A word as to the writer of the letter from which the above I first became acquainted with Mr. Palmer in 1846, the year Iowa became a state; he was then a prominent merchant in the city of Ft. Madison. Soon after, during the forties, he removed to Muscatine, where I was then residing, and further engaged in the mercantile business, which he continued for many years, when later he removed to Yankton, Dakota, where he again established himself as a dry goods merchant. Mr. Palmer was a prominent politician, business man and Mason, having served his fellow-citizens as postmaster at Yankton, Dakota, during the Cleveland administration. He only died last year (October, 1897).
     This tells conclusively the facts, that—Mrs. Russell was not "the first woman teacher in Iowa," by nearly three years; and further that Mrs. Rebecca Palmer was not only her predecessor, but was "the first lady teacher in Iowa," dating -back to the period when it was a constituent part of Michigan territory. Iowa was a part of Wisconsin territory when Mrs. Russell taught her school; and she was not even the second school teacher of her sex, as others too had preceded her.
     As my History is not accessible to the general and teaching public I may quote a few other passages: I stated that "Berryman Jennings taught the first school (within what are the present territorial limits of Iowa) during the months of October, November and December, 1830, at what is now known as Nashville, Lee Co." From a letter received from Berryman Jennings, whom I personally knew, (he having been made a Mason in my old Lodge, No. 1, at Burlington,) dated Oregon City, Oregon, November 28,1884, he wrote:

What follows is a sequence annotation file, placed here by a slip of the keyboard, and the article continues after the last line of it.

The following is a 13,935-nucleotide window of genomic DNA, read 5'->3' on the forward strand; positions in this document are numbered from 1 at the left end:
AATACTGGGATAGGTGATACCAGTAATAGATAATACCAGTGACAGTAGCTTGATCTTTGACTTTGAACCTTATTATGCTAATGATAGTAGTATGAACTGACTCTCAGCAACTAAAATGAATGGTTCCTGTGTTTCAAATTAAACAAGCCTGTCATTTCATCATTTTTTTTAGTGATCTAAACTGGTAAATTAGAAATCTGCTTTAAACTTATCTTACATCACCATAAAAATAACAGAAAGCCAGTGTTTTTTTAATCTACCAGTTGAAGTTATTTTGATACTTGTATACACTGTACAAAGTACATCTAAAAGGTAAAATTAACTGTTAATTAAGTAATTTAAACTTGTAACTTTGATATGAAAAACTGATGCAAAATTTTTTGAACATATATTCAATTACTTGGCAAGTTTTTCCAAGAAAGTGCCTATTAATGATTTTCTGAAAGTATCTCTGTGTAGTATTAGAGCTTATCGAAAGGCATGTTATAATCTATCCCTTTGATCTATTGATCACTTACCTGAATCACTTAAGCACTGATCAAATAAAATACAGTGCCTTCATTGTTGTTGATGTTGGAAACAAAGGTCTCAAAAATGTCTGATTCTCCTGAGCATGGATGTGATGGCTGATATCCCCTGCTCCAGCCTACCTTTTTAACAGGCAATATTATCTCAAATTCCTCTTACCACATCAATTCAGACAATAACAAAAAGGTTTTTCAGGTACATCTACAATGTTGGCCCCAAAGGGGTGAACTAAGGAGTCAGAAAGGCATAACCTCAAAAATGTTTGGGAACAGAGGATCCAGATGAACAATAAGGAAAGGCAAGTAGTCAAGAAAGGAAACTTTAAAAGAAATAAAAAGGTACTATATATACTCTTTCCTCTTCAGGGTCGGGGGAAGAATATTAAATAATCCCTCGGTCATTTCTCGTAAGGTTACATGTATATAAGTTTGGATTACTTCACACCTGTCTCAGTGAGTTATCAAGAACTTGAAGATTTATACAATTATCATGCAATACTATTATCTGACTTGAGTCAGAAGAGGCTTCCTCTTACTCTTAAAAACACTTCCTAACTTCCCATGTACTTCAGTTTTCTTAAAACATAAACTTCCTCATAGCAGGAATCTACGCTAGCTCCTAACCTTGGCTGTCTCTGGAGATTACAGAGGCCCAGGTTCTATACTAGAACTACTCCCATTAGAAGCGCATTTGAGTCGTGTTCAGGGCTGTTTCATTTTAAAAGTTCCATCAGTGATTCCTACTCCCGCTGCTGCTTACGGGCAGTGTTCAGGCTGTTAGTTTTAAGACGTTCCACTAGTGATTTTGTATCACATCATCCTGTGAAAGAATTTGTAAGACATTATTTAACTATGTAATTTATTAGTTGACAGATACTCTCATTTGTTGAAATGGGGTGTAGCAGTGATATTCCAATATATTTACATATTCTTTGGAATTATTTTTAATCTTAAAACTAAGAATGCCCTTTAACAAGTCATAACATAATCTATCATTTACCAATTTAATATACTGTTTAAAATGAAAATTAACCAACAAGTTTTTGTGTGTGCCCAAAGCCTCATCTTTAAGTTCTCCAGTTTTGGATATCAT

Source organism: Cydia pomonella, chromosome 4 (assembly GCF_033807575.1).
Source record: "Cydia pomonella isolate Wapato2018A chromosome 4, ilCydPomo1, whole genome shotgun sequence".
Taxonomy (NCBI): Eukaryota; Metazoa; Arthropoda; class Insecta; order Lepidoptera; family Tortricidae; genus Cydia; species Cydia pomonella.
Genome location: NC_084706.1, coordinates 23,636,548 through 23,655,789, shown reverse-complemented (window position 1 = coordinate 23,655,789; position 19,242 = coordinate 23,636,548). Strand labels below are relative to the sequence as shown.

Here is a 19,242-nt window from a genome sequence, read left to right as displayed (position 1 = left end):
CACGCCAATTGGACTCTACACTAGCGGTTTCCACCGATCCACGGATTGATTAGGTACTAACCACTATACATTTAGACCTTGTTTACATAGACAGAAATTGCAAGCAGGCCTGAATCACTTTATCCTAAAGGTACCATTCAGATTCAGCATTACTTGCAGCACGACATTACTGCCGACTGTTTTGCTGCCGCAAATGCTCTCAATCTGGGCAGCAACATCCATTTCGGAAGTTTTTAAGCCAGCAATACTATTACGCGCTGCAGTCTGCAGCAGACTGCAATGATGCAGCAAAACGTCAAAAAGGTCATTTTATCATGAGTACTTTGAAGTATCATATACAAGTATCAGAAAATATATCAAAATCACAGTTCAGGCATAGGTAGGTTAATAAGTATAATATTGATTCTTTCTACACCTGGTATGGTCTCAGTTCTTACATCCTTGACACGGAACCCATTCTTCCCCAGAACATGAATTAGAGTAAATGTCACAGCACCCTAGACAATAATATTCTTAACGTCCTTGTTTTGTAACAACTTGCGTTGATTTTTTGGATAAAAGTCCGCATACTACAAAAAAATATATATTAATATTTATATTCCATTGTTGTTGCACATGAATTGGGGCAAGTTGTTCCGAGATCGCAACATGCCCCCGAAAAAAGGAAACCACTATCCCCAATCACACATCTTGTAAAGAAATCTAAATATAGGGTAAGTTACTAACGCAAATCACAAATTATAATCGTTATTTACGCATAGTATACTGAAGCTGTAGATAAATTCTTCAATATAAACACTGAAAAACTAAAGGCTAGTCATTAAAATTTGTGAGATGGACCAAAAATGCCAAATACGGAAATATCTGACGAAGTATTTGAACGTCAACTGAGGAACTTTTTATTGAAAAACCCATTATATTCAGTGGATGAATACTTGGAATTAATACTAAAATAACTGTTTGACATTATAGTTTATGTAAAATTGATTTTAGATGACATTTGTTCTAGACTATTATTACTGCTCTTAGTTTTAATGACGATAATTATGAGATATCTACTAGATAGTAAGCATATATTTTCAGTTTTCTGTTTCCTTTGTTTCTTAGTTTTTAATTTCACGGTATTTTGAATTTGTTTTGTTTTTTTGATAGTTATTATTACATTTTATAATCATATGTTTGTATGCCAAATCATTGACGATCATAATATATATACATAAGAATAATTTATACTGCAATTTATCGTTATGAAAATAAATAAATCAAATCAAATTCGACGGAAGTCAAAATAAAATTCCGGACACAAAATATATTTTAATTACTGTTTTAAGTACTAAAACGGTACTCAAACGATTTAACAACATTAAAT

DEAR SIR AND BROTHER:—I was residing on the "Half Breed Tract" now part of Lee County, in 1880. Dr. Isaac Galland (father of Washington Galland) an eminent physician and citizen resided six or eight miles above the present site of Keokuk, on the Mississippi river, near where resided several American citizens who had children of a school age. The Doctor prevailed upon me to teach a three month's school. Dr. Galland furnished rooms, fuel, furniture, and board in his family. This school room was like all other buildings in that new country, a log cabin built of round logs, or poles, notched close and mudded for comfort, logs cut out for doors and windows, and also for fire-places. The jamb back of the fire-places was of packed dry dirt, the chimney topped out with sticks and mud. This cabin like all others of that day was covered with clap-boards. This was to economize time and nails, which were scarce and far between. There were no stoves in those days and the fire-place was used for cooking as well as comfort. The entire letter is full of interesting historical items, but is too long for publication in this connection.